425 U.S. at 433, 96 S.Ct. at 1591. To our knowledge, this solution has not been embraced or rejected by any circuit other than the First, although the Third Circuit has expressed some doubts as to its practical workability. See In the Matter of Grand Jury Empanelled March 19, 1980, 680F.2d327, 337 & n. 19, n. 20 (3d Cir.1982). We have attempted to address these problems through an additional requirement of a protective order. See infra.
Respondents argue that this kind of bifurcated immunity with respect to the production but not the contents of the documents is not permissible under 18 U.S.C. § 6002. They argue that because the language of that provision requires that "no [immunized] testimony or other information compelled under the order ... may be used against the witness ...", 18 U.S.C. § 6002(3) (emphasis added), and "other information" is defined broadly at 18 U.S.C. § 6001(2) as "any book, paper, document, record, recording, or other material," it must be the case that that "other information" whose use is forbidden would also include the contents of the documents. Such a reading, however, ignores the plain intent of the statute that the grant on immunity thereunder "is intended to be as broad as, but not broader than, the privilege against self-incrimination." H.R. 1549, 91st Cong., 2d Sess., 1970 U.S.Code Cong. & Adm.News at 4017. Since Fisher held that the contents of these documents do not come under that privilege, the statute plainly does not extend to them. In addition, we note that Congress indicated that the statute's "scope is intended to be comprehensive, including all information given as testimony but not orally." H.R. 1549, supra; 1970 U.S.Code Cong. & Ad.News at 4017 (emphasis added). Since the contents of the documents here are not "testimony" under Fisher, they are not within the immunity created by the statute. This reading that only "testimonial" information is immunized by the statute does not, as respondents contend, nonsensically restrict the definition of "proceedings before an agency" in 18 U.S.C. § 6001 which includes "any proceeding ... with respect to which [the agency] is authorized too [sic] issue subpoenas and to take testimony or receive other information from witnesses under oath." (emphasis added). This non-exclusive definition would still allow application of the statute to proceedings where the agency may also review non-testimonial documentary information.
For example, it may well be that Beligratis' cancelled checks would be self-authenticating under the "commercial paper" exception of Fed.R.Evid. 902(9)
We reserve the question, not presented here, whether in cases where the existence and location of the summoned documents is at issue and hence their production would be arguably "testimonial" with respect to these facts, the introduction of the contents of the documents would automatically be a breach of the statutory provision against "derivative use" of the information which would have to be immunized under the approach outlined here. As Justice Marshall suggested in his Fisher concurrence, in such cases of controverted existence and location, a "different result" might be warranted:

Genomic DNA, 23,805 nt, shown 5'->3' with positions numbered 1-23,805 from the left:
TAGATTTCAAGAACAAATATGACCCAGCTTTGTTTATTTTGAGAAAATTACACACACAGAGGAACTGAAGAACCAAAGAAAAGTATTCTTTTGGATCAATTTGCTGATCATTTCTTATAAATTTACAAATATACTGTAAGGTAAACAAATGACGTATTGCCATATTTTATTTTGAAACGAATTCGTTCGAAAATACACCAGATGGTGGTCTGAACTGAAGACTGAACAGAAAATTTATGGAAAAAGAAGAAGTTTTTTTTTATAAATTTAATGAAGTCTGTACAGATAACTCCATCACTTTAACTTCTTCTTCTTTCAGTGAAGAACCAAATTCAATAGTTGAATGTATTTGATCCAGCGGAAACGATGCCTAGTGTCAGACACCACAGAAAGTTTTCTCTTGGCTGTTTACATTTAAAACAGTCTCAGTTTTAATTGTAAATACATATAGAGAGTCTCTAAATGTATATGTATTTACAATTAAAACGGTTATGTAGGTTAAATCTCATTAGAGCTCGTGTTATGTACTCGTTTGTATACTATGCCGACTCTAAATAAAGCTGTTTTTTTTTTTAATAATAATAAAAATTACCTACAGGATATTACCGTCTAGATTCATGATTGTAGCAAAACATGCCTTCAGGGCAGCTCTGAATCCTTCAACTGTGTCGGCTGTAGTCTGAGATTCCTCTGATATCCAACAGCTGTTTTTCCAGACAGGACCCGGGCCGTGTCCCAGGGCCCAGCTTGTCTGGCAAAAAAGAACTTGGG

Under the Court's theory, if the document is to be obtained the immunity grant must extend to the testimony that the document is presently in existence. Such a grant will effectively shield the contents of the document, for the contents are a direct fruit of the immunized testimony--that the document exists--and cannot usually be authenticated without reliance on that testimony.
425 U.S. at 433-34, 96 S.Ct. at 1591-92. Since here production potentially communicates only authenticity, we need not determine whether documentary contents would be protected under the 18 U.S.C. § 6002 "derivative use" prohibition where existence and location are in controversy as well.
Nothing in California Banker's Association v. Schultz, 416U.S.21, 94 S.Ct. 1494, 39 L.Ed.2d 812 (1974), is to the contrary. There, the Supreme Court made a passing reference to Treasury Regulations requiring record maintenance as being similar to the requirements involved in Shapiro. But this reference occurred in the course of an inquiry into the due process match between the record-keeping requirement and the statutory end. See 416 U.S. at 45-46, 94 S.Ct. at 1509-1510. The Supreme Court was not in any way considering the "required records" exception to the Fifth Amendment privilege
In the narrow circumstances of this case, where neither existence nor possession, but only authentication, of the documents is contestable, we see no need for the imposition of a restriction on internal IRS use of the documents; in any event, that question was not raised here. However, if the district court perceives that such use may have Fifth Amendment implications, it may consider imposing some additional protections for the taxpayer in its order in connection with such use